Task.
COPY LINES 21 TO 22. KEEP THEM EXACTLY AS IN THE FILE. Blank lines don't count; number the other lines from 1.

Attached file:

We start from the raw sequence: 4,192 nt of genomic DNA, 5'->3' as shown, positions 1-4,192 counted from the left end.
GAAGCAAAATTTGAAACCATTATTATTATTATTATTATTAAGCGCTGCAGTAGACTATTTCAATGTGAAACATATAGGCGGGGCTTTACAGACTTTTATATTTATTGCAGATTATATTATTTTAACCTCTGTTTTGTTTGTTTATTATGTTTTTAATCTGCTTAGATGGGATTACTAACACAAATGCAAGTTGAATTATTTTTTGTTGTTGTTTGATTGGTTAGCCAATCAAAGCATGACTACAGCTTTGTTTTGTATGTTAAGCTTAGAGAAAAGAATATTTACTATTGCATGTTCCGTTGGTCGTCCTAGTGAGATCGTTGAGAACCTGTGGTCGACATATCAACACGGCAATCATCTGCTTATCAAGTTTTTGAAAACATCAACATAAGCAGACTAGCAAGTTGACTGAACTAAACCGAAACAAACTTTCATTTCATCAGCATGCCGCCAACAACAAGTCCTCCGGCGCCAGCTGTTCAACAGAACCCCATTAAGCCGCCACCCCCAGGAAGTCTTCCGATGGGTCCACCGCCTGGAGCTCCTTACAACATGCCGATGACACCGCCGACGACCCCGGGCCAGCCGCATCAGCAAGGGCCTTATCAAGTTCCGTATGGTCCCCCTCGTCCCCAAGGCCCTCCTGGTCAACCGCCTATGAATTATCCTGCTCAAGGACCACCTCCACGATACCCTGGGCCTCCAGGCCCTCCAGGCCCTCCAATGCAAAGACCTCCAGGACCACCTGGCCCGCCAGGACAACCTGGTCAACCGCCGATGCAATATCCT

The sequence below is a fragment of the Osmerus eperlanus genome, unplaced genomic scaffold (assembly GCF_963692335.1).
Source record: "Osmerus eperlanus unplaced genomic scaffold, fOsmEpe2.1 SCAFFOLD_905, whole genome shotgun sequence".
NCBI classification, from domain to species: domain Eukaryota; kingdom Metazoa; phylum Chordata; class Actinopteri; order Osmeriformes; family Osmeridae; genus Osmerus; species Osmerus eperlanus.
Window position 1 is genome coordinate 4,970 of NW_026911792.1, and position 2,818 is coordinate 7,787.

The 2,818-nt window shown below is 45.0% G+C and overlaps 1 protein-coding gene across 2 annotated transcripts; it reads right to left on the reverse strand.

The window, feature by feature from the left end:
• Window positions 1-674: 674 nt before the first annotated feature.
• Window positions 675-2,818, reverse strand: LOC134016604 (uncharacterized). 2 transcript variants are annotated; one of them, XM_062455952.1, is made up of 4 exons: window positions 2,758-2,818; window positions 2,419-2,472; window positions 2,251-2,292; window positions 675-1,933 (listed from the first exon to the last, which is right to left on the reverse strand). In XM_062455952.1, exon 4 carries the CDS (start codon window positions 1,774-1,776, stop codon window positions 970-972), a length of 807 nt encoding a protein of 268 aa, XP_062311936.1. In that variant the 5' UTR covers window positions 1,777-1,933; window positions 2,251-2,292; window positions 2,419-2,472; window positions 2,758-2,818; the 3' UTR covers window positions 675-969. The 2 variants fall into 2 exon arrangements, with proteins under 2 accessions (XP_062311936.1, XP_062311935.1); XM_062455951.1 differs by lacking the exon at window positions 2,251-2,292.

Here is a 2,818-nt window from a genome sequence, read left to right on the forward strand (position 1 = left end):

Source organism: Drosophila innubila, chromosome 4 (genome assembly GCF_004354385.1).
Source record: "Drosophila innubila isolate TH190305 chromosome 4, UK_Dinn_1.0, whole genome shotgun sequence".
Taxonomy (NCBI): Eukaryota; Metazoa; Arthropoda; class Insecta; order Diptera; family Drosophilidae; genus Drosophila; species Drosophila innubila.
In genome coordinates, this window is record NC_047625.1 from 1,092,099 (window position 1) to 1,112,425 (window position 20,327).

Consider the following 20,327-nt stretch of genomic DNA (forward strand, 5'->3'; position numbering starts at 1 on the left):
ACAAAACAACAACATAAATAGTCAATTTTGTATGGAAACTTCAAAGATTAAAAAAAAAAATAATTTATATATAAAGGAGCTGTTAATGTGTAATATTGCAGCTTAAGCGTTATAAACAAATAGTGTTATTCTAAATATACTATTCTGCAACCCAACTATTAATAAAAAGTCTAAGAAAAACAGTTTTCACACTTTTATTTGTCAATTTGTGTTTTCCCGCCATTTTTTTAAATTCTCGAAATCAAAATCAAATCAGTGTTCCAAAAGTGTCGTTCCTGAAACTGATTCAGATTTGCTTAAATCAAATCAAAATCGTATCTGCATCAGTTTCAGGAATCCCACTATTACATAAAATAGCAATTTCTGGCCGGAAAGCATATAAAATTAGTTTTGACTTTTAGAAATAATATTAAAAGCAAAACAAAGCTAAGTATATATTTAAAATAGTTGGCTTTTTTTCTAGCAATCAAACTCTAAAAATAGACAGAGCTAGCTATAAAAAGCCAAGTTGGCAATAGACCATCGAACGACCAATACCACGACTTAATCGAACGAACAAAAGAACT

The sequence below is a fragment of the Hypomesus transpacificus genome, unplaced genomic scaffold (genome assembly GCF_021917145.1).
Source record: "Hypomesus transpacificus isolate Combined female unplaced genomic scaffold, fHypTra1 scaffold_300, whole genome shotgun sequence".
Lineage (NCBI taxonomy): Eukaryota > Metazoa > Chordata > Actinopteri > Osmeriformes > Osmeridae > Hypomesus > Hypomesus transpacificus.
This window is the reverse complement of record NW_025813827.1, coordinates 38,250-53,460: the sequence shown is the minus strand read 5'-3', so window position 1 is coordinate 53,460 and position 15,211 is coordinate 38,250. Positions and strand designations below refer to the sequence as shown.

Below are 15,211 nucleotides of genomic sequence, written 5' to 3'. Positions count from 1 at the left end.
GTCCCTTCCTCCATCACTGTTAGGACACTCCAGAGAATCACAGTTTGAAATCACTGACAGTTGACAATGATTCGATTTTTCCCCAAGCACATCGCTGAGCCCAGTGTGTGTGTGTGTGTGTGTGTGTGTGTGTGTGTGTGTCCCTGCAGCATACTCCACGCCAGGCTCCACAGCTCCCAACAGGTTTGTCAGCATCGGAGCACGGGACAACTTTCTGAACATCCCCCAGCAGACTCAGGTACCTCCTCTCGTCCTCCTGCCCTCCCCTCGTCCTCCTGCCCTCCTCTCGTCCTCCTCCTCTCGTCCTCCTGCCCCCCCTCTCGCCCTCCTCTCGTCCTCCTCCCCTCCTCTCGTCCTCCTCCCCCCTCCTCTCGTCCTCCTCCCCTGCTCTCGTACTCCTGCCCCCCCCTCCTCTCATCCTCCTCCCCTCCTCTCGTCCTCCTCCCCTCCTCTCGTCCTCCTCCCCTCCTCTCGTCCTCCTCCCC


This window is the reverse complement of record NW_025813827.1, coordinates 38,250-53,460: the sequence shown is the minus strand read 5'-3', so window position 1 is coordinate 53,460 and position 15,211 is coordinate 38,250. Positions and strand designations below refer to the sequence as shown.

Below are 15,211 nucleotides of genomic sequence, written 5' to 3'. Positions count from 1 at the left end.